NASA warns about what will happen this summer: «It’s a unique event.»

NASA and astronomers around the world are anticipating the rare explosion of a nova.

This summer’s night sky will be adorned by an exceptional astronomical phenomenon when a recurrent nova, known as T Coronae Borealis (T CrB) or «Blaze Star,» becomes visible from Earth without the need for telescopes. This event is expected to occur in September 2024.

T CrB is a binary system located in the constellation Corona Borealis, about 3,000 light-years from our planet. The system comprises a white dwarf, a remnant the size of Earth of a dead star with a mass comparable to our Sun, and an old red giant that is slowly being stripped of hydrogen by the relentless gravitational pull of its hungry neighbor. Its cycle of thermonuclear explosions occurs approximately every 80 years. The last time this phenomenon was observed from Earth was in 1946, and current patterns suggest we are on the brink of witnessing a new eruption.

Dr. Rebekah Hounsell, a research scientist at NASA’s Goddard Space Flight Center, highlights the importance of this event, not only for the scientific community but also for inspiring new generations of astronomers. According to Hounsell, the opportunity to directly observe a cosmic event of this magnitude has the potential to motivate both young people and adults to get involved in space science.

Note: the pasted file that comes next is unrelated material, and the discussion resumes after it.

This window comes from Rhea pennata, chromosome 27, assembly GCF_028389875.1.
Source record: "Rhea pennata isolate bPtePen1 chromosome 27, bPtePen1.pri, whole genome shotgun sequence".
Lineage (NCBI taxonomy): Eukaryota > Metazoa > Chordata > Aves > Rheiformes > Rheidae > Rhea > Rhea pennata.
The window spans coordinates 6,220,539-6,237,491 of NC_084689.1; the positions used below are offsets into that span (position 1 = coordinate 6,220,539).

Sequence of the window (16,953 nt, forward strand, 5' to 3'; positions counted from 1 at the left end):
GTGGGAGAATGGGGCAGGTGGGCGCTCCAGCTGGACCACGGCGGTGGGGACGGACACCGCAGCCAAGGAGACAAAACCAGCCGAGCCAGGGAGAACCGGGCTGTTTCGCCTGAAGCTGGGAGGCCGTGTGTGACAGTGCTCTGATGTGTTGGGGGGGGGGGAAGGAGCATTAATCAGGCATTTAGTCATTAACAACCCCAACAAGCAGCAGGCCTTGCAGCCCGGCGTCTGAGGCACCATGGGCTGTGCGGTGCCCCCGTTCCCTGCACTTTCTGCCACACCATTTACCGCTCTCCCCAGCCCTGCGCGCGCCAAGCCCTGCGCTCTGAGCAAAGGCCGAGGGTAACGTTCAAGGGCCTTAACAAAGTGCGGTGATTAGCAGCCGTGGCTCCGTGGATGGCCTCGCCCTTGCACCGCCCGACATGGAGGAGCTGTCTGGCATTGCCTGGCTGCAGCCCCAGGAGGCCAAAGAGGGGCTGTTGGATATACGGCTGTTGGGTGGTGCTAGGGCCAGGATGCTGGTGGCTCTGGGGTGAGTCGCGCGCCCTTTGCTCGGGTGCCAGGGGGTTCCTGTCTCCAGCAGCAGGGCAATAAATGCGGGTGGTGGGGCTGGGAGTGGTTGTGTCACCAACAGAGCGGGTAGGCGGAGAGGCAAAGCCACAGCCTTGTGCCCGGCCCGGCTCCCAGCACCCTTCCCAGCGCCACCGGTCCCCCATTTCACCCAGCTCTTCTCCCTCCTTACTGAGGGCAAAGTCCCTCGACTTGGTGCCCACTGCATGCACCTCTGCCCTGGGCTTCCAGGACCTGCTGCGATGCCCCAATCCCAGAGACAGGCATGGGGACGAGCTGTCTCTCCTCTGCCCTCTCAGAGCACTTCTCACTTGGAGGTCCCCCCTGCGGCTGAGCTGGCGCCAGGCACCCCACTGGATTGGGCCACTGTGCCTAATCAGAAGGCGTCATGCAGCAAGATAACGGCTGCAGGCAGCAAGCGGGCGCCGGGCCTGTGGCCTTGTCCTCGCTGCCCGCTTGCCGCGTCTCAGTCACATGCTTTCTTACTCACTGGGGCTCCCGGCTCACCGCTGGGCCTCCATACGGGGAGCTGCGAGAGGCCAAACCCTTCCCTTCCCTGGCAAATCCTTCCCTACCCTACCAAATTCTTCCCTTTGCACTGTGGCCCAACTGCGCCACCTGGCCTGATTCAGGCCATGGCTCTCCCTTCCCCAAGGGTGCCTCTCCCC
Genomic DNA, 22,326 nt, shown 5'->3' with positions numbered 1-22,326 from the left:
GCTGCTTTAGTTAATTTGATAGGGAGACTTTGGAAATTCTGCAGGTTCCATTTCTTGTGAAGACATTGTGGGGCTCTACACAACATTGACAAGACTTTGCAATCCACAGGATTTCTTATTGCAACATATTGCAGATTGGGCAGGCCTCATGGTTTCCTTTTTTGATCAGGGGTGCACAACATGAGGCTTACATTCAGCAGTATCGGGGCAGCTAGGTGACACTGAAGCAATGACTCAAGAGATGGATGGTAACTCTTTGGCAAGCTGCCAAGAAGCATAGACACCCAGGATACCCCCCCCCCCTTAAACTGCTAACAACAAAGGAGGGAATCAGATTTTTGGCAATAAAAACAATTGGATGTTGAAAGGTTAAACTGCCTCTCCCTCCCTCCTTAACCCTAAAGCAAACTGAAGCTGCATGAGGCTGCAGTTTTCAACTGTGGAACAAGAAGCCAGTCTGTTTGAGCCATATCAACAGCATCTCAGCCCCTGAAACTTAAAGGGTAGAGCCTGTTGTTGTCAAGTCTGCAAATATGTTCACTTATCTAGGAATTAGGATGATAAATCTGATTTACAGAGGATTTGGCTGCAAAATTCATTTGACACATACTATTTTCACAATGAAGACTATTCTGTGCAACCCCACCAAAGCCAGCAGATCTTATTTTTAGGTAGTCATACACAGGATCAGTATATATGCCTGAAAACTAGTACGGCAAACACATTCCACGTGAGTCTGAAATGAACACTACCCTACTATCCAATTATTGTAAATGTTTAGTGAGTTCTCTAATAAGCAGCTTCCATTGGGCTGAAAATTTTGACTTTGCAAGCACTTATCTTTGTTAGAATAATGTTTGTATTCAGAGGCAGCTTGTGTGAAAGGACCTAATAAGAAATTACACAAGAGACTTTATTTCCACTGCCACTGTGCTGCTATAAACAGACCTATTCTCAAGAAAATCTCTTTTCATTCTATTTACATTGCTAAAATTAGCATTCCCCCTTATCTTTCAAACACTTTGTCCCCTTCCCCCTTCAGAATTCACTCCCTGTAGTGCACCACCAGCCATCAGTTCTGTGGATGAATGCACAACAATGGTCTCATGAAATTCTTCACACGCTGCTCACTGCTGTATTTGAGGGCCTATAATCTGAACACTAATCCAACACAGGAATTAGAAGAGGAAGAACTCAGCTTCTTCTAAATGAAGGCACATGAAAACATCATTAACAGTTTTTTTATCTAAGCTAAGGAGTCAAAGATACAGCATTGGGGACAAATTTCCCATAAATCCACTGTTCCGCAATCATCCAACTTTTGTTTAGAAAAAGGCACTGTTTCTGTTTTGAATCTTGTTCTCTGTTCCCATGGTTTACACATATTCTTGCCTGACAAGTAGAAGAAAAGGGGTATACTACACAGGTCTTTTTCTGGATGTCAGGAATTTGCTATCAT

The process behind the nova involves the accumulation of hydrogen from the red giant on the surface of the white dwarf, eventually triggering a thermonuclear explosion. Unlike a supernova, which marks the catastrophic end of a star, a nova like T CrB does not destroy the white dwarf but expels the accumulated material in a dazzling flash, allowing the cycle to repeat.

How to observe this phenomenon?

To locate Corona Borealis in the night sky, amateur astronomers should look for the horseshoe-shaped curve of stars west of the constellation Hercules after sunset during the summer months. The position of T CrB is between the two brightest stars of the northern hemisphere, Arcturus and Vega.

Observing T CrB will not be an exception, with ground-based telescopes and space missions like the James Webb Space Telescope and the Neil Gehrels Swift Observatory ready to capture data across the spectrum of visible and non-visible light.

This event offers not only a visual spectacle but also a unique opportunity to advance our understanding of recurrent stellar explosions and the stellar processes that fuel them. With tools like the Imaging X-ray Polarimetry Explorer (IXPE) and NASA’s Fermi Gamma-ray Space Telescope, researchers hope to gain an unprecedented view of the life cycles of binary systems and the powerful stellar processes that still drive them.

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